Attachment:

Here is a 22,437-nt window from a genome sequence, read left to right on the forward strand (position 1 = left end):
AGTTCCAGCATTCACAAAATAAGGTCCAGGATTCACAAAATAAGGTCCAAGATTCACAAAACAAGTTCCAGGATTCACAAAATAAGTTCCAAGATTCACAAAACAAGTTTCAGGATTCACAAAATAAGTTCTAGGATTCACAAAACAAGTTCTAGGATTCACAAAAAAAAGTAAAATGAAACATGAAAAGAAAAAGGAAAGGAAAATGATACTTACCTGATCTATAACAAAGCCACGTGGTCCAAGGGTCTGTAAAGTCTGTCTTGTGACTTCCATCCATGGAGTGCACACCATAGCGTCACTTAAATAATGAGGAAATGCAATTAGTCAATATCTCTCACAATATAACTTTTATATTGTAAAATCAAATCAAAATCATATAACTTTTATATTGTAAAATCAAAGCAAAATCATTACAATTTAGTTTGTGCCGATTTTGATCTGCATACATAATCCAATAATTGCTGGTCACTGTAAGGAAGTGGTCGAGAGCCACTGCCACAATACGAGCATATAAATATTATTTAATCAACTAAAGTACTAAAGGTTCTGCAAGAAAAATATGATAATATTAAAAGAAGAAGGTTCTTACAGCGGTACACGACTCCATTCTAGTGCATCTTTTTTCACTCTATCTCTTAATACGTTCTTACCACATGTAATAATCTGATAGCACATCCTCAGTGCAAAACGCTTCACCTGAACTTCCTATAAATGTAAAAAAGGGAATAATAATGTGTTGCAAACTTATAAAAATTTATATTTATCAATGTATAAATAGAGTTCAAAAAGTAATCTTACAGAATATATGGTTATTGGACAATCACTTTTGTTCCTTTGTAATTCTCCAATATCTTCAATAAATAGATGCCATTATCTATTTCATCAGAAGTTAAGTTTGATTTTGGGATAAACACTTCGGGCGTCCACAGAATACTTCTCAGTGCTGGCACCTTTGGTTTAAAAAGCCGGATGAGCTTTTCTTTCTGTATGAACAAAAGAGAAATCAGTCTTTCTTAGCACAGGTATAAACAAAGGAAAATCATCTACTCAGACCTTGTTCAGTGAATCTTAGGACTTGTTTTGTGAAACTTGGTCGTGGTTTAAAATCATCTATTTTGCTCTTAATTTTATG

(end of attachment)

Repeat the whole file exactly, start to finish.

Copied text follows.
Here is a 22,437-nt window from a genome sequence, read left to right on the forward strand (position 1 = left end):
AGTTCCAGCATTCACAAAATAAGGTCCAGGATTCACAAAATAAGGTCCAAGATTCACAAAACAAGTTCCAGGATTCACAAAATAAGTTCCAAGATTCACAAAACAAGTTTCAGGATTCACAAAATAAGTTCTAGGATTCACAAAACAAGTTCTAGGATTCACAAAAAAAAGTAAAATGAAACATGAAAAGAAAAAGGAAAGGAAAATGATACTTACCTGATCTATAACAAAGCCACGTGGTCCAAGGGTCTGTAAAGTCTGTCTTGTGACTTCCATCCATGGAGTGCACACCATAGCGTCACTTAAATAATGAGGAAATGCAATTAGTCAATATCTCTCACAATATAACTTTTATATTGTAAAATCAAATCAAAATCATATAACTTTTATATTGTAAAATCAAAGCAAAATCATTACAATTTAGTTTGTGCCGATTTTGATCTGCATACATAATCCAATAATTGCTGGTCACTGTAAGGAAGTGGTCGAGAGCCACTGCCACAATACGAGCATATAAATATTATTTAATCAACTAAAGTACTAAAGGTTCTGCAAGAAAAATATGATAATATTAAAAGAAGAAGGTTCTTACAGCGGTACACGACTCCATTCTAGTGCATCTTTTTTCACTCTATCTCTTAATACGTTCTTACCACATGTAATAATCTGATAGCACATCCTCAGTGCAAAACGCTTCACCTGAACTTCCTATAAATGTAAAAAAGGGAATAATAATGTGTTGCAAACTTATAAAAATTTATATTTATCAATGTATAAATAGAGTTCAAAAAGTAATCTTACAGAATATATGGTTATTGGACAATCACTTTTGTTCCTTTGTAATTCTCCAATATCTTCAATAAATAGATGCCATTATCTATTTCATCAGAAGTTAAGTTTGATTTTGGGATAAACACTTCGGGCGTCCACAGAATACTTCTCAGTGCTGGCACCTTTGGTTTAAAAAGCCGGATGAGCTTTTCTTTCTGTATGAACAAAAGAGAAATCAGTCTTTCTTAGCACAGGTATAAACAAAGGAAAATCATCTACTCAGACCTTGTTCAGTGAATCTTAGGACTTGTTTTGTGAAACTTGGTCGTGGTTTAAAATCATCTATTTTGCTCTTAATTTTATG